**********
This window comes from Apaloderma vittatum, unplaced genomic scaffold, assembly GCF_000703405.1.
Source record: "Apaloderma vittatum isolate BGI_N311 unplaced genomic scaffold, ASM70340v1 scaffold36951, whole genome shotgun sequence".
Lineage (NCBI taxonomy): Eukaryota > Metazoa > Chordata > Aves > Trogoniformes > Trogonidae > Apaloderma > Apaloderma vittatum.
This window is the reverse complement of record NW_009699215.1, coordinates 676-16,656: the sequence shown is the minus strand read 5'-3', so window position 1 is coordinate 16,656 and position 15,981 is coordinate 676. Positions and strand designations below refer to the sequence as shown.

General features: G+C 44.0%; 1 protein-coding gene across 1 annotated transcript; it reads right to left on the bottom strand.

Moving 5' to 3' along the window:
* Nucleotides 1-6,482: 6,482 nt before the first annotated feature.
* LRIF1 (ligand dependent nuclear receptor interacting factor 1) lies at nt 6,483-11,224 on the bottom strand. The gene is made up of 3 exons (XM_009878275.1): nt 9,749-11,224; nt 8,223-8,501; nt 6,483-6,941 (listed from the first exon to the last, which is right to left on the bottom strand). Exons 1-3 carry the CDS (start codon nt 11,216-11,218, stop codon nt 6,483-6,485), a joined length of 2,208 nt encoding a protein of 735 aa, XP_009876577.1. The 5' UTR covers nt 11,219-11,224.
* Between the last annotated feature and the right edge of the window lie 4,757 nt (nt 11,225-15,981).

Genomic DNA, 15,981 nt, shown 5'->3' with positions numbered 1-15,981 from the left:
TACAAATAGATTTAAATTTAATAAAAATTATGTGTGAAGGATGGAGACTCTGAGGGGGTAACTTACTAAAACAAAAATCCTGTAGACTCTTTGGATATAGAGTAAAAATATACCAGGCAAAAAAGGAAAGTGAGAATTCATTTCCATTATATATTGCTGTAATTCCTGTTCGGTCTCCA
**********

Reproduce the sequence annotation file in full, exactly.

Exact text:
This window comes from Apaloderma vittatum, unplaced genomic scaffold, assembly GCF_000703405.1.
Source record: "Apaloderma vittatum isolate BGI_N311 unplaced genomic scaffold, ASM70340v1 scaffold36951, whole genome shotgun sequence".
Lineage (NCBI taxonomy): Eukaryota > Metazoa > Chordata > Aves > Trogoniformes > Trogonidae > Apaloderma > Apaloderma vittatum.
This window is the reverse complement of record NW_009699215.1, coordinates 676-16,656: the sequence shown is the minus strand read 5'-3', so window position 1 is coordinate 16,656 and position 15,981 is coordinate 676. Positions and strand designations below refer to the sequence as shown.

General features: G+C 44.0%; 1 protein-coding gene across 1 annotated transcript; it reads right to left on the bottom strand.

Moving 5' to 3' along the window:
* Nucleotides 1-6,482: 6,482 nt before the first annotated feature.
* LRIF1 (ligand dependent nuclear receptor interacting factor 1) lies at nt 6,483-11,224 on the bottom strand. The gene is made up of 3 exons (XM_009878275.1): nt 9,749-11,224; nt 8,223-8,501; nt 6,483-6,941 (listed from the first exon to the last, which is right to left on the bottom strand). Exons 1-3 carry the CDS (start codon nt 11,216-11,218, stop codon nt 6,483-6,485), a joined length of 2,208 nt encoding a protein of 735 aa, XP_009876577.1. The 5' UTR covers nt 11,219-11,224.
* Between the last annotated feature and the right edge of the window lie 4,757 nt (nt 11,225-15,981).

Genomic DNA, 15,981 nt, shown 5'->3' with positions numbered 1-15,981 from the left:
TACAAATAGATTTAAATTTAATAAAAATTATGTGTGAAGGATGGAGACTCTGAGGGGGTAACTTACTAAAACAAAAATCCTGTAGACTCTTTGGATATAGAGTAAAAATATACCAGGCAAAAAAGGAAAGTGAGAATTCATTTCCATTATATATTGCTGTAATTCCTGTTCGGTCTCCA